German regions plan to end mandatory COVID isolation
Nov 11, 2022, 5:03 AM | Updated: 5:18 am
BERLIN (AP) — Four German regions plan to scrap rules requiring people infected with the coronavirus to isolate at home, arguing that the pandemic has evolved and it’s time for a different approach.
The health ministry in the southwestern state of Baden-Wuerttemberg said Friday that the region and two of its neighbors, Bavaria and Hesse, as well as Germany’s northernmost state, Schleswig-Holstein, were working on details of new rules.
The ministry pointed to declining infections, effective vaccinations, a high degree of population immunity, milder illnesses and the example of countries such as Austria that have loosened rules.
Bavaria said its blanket isolation mandate would end Nov. 16. The state’s health minister, Klaus Holetschek, said in a statement that the time was right to give people more individual responsibility.
“The decision doesn’t mean that we will give free rein to infections,” he said. “People who test positive will in the future have to put on a mask outside their own apartment. And of course, the principle still goes that people who are sick stay at home.”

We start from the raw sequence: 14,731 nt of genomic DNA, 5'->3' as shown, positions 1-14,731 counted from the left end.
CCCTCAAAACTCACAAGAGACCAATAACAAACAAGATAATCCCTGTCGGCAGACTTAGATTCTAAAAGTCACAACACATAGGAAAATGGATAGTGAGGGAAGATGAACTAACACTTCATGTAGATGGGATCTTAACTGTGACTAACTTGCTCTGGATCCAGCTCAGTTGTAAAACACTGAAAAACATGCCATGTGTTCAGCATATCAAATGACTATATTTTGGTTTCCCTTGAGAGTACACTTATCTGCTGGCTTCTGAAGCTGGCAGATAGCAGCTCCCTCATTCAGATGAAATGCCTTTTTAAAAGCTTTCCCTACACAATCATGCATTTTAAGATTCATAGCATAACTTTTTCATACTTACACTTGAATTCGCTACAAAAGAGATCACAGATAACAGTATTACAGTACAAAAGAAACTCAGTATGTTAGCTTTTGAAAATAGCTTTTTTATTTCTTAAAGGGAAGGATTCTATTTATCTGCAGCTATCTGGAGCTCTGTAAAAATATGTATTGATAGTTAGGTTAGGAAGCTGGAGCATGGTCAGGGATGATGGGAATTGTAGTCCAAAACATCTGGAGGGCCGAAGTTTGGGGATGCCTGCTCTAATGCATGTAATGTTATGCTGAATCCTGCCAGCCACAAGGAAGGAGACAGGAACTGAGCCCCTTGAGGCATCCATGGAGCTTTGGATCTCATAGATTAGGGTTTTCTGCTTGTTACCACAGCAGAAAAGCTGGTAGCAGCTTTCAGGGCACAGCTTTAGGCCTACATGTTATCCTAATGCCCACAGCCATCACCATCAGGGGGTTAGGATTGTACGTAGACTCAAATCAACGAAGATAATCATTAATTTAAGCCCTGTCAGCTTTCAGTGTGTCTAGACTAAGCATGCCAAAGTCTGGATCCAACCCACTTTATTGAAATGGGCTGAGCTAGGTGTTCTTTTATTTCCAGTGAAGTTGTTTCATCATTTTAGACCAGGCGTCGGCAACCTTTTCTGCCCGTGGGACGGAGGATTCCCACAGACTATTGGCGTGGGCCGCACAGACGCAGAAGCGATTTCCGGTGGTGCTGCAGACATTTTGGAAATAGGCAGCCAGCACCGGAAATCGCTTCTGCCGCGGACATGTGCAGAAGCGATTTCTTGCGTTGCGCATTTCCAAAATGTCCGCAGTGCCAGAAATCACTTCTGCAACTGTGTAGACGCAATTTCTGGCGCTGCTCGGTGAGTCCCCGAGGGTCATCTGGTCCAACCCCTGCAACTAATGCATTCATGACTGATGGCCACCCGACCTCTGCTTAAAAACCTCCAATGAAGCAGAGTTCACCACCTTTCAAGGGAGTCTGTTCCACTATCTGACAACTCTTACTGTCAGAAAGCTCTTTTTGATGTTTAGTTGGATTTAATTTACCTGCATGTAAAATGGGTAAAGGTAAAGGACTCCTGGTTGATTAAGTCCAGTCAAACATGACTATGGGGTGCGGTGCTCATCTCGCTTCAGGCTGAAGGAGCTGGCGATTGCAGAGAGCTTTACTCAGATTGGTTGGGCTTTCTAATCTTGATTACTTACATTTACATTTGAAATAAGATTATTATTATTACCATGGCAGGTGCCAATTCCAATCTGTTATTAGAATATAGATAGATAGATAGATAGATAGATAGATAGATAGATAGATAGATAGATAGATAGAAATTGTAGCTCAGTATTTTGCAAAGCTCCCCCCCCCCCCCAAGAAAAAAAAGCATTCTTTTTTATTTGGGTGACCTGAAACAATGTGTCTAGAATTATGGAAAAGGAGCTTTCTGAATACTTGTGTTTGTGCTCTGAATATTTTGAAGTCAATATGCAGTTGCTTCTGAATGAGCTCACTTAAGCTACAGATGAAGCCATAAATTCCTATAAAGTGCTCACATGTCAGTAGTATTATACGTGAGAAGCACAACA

In Germany, decisions on coronavirus rules are largely a matter for the governments of the country’s 16 states. Measures have generally been coordinated nationwide since the pandemic started in 2020, though to varying degrees, and the states enjoy a great deal of autonomy.
The national disease control center currently recommends that states order five days of isolation for infected people.
Federal Health Minister Karl Lauterbach said the states’ decision was “an important mistake” that would lead to a patchwork of rules in Germany but federal authorities couldn’t prevent it.
“There is also no medical reason to dispense with an isolation mandate now,” he said. “We currently have about 1,000 COVID deaths per week; we probably face a heavy winter wave.”
In April, Lauterbach backed off a short-lived proposal to end mandatory isolation. He said at the time that the idea, which was intended to lighten the burden on local health offices, was a mistake and sent the wrong signal.
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